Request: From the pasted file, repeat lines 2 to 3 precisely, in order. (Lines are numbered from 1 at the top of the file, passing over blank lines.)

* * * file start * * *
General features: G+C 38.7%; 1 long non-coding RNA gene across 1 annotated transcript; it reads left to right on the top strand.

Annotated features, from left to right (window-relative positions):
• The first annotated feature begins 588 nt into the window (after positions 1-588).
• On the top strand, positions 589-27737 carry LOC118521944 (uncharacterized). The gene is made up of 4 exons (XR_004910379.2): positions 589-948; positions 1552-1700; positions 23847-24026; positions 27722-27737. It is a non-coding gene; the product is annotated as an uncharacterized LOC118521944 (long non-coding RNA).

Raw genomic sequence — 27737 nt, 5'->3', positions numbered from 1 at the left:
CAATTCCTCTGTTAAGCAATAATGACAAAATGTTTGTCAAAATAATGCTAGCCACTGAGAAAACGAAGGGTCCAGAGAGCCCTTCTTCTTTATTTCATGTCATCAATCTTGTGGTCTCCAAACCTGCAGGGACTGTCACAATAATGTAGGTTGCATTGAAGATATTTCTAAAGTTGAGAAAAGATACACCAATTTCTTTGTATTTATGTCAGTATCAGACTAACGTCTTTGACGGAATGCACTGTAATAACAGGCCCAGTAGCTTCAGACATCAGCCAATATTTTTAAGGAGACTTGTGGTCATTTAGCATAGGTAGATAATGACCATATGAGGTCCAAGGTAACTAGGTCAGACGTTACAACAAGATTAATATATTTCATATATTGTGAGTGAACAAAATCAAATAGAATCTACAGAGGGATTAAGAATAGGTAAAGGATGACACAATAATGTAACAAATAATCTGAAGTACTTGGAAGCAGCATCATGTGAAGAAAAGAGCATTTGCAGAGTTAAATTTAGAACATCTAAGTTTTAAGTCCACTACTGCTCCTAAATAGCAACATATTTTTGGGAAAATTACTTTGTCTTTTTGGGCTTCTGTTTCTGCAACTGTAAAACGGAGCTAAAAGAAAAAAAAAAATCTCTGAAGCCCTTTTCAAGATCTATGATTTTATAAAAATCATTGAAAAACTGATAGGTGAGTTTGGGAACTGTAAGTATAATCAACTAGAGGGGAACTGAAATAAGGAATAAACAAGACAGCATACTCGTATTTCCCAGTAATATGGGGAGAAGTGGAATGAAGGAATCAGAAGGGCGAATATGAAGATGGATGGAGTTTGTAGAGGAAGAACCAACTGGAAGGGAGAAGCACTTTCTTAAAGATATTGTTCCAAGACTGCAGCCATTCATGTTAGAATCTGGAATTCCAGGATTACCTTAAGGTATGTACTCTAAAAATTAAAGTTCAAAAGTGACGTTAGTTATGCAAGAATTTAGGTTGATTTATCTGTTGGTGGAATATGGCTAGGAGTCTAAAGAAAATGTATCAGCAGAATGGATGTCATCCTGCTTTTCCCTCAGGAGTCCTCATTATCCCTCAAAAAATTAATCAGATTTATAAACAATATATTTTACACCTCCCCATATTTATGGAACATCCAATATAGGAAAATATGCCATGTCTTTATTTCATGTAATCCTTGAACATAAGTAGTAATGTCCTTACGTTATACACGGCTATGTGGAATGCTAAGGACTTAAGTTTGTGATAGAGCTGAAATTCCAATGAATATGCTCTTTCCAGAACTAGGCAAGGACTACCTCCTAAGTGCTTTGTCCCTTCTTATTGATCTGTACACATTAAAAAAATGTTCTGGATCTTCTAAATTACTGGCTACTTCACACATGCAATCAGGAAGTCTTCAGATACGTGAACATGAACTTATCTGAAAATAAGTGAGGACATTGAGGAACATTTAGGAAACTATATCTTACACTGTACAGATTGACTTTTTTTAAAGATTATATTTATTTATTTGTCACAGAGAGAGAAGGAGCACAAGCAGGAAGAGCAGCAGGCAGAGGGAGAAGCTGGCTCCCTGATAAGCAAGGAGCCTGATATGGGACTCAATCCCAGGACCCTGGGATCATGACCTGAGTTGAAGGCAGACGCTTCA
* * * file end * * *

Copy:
Annotated features, from left to right (window-relative positions):
• The first annotated feature begins 588 nt into the window (after positions 1-588).